2020 Mercedes-Benz GLC-Class Review: Adding Off-Road Chops to a Comfortable Crossover

The Mercedes-Benz GLC may not look all that different for the 2020 model year, but a raft of nips and tucks all add up to an improved version of an already-solid SUV.

America adores a mid-size crossover, especially when it’s a luxurious one. It’s not a shocker that Mercedes-Benz’s GLC—a utility version of its popular C-Class — has enjoyed steady sales growth since the line launched in 2015. The GLC-Class family now boasts more than a dozen models, including a slew of fastback coupes — a far cry from the four models initially available. Now, five years in, Mercedes-Benz faces the delicate task of giving one of its best-sellers a mid-cycle refresh.

For the upgrades, Mercedes wisely went in with a scalpel instead of a hammer. The surgical results elevated an already-competent and poised vehicle to one that’ll leave crossover ute-lovers gushing. Gear Patrol decamped to Frankfurt to test the improved GLC family, both on curvaceous country roads surrounding the city and on an off-road course.

Buy Now: $43,495+

The Good: The light tweaks seem to have been applied in all the right places. Outside, there are new front and rear fasciae, adding a new grille and sleeker LED headlamps and taillights. Inside, Merc ports over the interior we’re coming to know and love from other models, which includes a central 10.3-inch floating touch screen, a haptic touchpad in lieu of the outdated clickwheel and infinitely-configurable steering wheel thumb-touch controls.


MBUX, the brand’s new infotainment system, arrives here, too. Its fresh graphics and increased utility are welcome, as is the digital assistant. Say “Hey Mercedes” to activate Merc’s version of an Alexa or Siri, aiding you in finding everything from gas to a new radio station. The only drawback here is the assistant’s eagerness. It kicks on whenever you say “Mercedes,” which is problematic if the occupants are two auto journalists discussing the brand. You end up screaming “Cancel!” at the thing a fair amount, but any mounting frustration abates after you quip, “Hey Mercedes. Tell me a joke,”  and the car responds, “I can’t. My engineers were German.” Point: Mercedes.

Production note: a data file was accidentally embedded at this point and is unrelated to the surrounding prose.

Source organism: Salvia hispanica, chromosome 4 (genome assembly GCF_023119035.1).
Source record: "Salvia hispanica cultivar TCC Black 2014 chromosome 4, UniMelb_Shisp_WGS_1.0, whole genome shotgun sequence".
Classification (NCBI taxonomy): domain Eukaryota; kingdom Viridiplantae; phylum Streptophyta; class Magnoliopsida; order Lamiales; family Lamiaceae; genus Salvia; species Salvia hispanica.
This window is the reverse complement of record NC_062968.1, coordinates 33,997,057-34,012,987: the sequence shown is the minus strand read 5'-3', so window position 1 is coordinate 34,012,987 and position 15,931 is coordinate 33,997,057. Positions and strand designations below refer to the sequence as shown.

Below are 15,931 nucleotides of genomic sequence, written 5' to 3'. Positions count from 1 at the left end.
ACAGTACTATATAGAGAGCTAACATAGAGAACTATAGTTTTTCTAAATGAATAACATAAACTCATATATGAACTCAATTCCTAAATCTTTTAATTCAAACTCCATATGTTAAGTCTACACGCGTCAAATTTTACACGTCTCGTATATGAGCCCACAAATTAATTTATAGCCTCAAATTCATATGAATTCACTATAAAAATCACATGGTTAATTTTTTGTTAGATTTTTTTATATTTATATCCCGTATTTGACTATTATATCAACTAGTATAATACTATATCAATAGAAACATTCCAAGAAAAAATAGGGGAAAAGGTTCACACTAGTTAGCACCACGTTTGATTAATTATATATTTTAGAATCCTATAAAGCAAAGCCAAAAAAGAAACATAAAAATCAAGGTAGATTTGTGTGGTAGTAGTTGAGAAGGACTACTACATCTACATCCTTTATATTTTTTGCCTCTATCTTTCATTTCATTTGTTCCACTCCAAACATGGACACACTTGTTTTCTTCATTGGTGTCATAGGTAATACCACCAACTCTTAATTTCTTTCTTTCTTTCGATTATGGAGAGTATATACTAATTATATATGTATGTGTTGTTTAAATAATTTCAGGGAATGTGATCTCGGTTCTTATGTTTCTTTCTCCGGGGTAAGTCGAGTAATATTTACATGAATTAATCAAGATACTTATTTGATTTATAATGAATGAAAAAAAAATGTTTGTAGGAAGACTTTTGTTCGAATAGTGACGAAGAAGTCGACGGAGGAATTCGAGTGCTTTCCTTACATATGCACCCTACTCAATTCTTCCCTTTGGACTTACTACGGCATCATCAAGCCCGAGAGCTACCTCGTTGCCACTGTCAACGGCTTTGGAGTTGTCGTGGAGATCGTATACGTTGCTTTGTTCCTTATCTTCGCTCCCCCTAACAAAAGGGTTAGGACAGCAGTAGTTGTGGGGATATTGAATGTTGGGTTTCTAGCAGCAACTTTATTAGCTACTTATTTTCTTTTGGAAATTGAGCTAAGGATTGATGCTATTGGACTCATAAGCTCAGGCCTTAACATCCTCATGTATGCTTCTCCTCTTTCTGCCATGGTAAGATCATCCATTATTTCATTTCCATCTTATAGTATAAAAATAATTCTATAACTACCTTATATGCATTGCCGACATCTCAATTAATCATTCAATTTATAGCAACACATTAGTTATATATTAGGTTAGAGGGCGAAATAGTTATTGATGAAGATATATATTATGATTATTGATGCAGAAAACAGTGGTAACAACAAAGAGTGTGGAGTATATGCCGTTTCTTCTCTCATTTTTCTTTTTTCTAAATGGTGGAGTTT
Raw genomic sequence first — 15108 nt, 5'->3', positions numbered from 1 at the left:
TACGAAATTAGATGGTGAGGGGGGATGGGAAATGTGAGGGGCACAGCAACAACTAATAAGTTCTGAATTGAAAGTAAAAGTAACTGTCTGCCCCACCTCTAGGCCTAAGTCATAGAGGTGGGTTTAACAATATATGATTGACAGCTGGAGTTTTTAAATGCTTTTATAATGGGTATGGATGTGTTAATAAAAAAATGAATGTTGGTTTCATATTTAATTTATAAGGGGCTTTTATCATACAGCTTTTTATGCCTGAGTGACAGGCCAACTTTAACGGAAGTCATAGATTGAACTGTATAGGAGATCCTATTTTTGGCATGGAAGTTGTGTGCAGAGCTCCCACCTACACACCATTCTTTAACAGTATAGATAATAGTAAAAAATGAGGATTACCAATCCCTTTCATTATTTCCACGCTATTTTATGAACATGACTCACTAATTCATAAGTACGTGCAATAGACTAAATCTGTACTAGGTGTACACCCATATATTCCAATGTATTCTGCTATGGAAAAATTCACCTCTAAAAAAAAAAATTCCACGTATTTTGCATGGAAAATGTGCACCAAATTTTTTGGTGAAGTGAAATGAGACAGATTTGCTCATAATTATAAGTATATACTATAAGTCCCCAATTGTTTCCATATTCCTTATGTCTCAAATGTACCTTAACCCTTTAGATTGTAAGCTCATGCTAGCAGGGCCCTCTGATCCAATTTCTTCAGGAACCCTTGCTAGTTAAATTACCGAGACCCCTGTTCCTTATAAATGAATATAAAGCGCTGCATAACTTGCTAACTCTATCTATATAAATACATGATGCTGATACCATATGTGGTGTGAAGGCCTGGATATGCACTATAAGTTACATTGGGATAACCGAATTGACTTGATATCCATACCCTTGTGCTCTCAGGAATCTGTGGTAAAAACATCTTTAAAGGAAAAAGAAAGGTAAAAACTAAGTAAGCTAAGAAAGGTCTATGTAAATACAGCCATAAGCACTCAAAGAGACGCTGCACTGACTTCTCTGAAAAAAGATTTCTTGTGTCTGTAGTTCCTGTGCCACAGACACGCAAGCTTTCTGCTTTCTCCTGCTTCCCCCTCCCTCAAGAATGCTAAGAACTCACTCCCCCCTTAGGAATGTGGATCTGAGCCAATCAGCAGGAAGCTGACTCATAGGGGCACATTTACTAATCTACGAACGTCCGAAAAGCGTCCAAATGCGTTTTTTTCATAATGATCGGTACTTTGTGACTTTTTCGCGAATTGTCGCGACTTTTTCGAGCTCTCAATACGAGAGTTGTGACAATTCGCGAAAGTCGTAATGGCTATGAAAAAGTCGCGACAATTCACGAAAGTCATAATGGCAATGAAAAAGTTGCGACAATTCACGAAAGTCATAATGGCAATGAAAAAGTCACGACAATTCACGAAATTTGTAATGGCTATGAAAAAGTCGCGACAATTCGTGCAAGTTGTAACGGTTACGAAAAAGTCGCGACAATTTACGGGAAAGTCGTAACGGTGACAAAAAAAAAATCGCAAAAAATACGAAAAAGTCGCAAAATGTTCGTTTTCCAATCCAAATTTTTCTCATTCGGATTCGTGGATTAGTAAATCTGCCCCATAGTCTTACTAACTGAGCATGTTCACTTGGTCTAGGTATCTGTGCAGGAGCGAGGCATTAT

Who It’s For: The GLC300 is perfect for a sedate everyday driver who appreciates saving a little money at the pump, ideal for running errands around town or the work commute. The SUV’s turbocharged 2.0-liter, inline four-cylinder offers 255 horsepower and 273 pound-feet of yank regardless of whether that engine is applied to the rear- or all-wheel drive version. That’s 14 more ponies (and zero more torques) over the outgoing GLC — and while we don’t yet know the fuel-economy integers, engineers claim the new mill was designed for efficiency and reduced emissions without sacrificing power.

Though the peak torque hits at 1,800 rpm, it’s a shame we won’t get the EQ Boost (the 48-volt baby hybrid system only available on European models for now), since the electric torque bump is welcome. But whether you’re puttering around a city or trying to carve some country sweepers, the GLC300 won’t leave you wanting for more power, even if it takes a moment to deliver the oomph.


Watch Out For: You have your choice of rooflines on the GLC. Traditionalists who opt for the standard SUV will find rearward visibility adequate and familiar, along with ample cargo space and a scooch more headroom in the rear. This is the optimal choice for families who road trip. Sportier drivers who gravitate towards the fastback coupe may find rearward glances hindered by the sloping design, and there’s less room for luggage. Speeding down the autobahn, throttle stabs are met with a moment of hesitation before the GLC responds, but buyers likely won’t notice this — or if they do, likely won’t care.

Alternatives: The 2020 Mercedes-Benz GLC300 begins affordably, at $43,495 (which includes destination) for the rear-wheel-drive variant. Tack on an extra $2,000 if you want all-wheel drive, and add on another $5,500 for the Coupe line. If you’re cross-shopping, you’re likely looking at the BMW X3 ($41,000 for the RWD turbocharged four-cylinder, and $46,300 for the M Sport design variant), or the BMW X4 (about $50,000 for the base model and $60,000 for the performance-minded M-Series version). You should also consider Audi’s Q5, with a starting price of $42,950 that steps up to $53,850 for the Premium Plus model.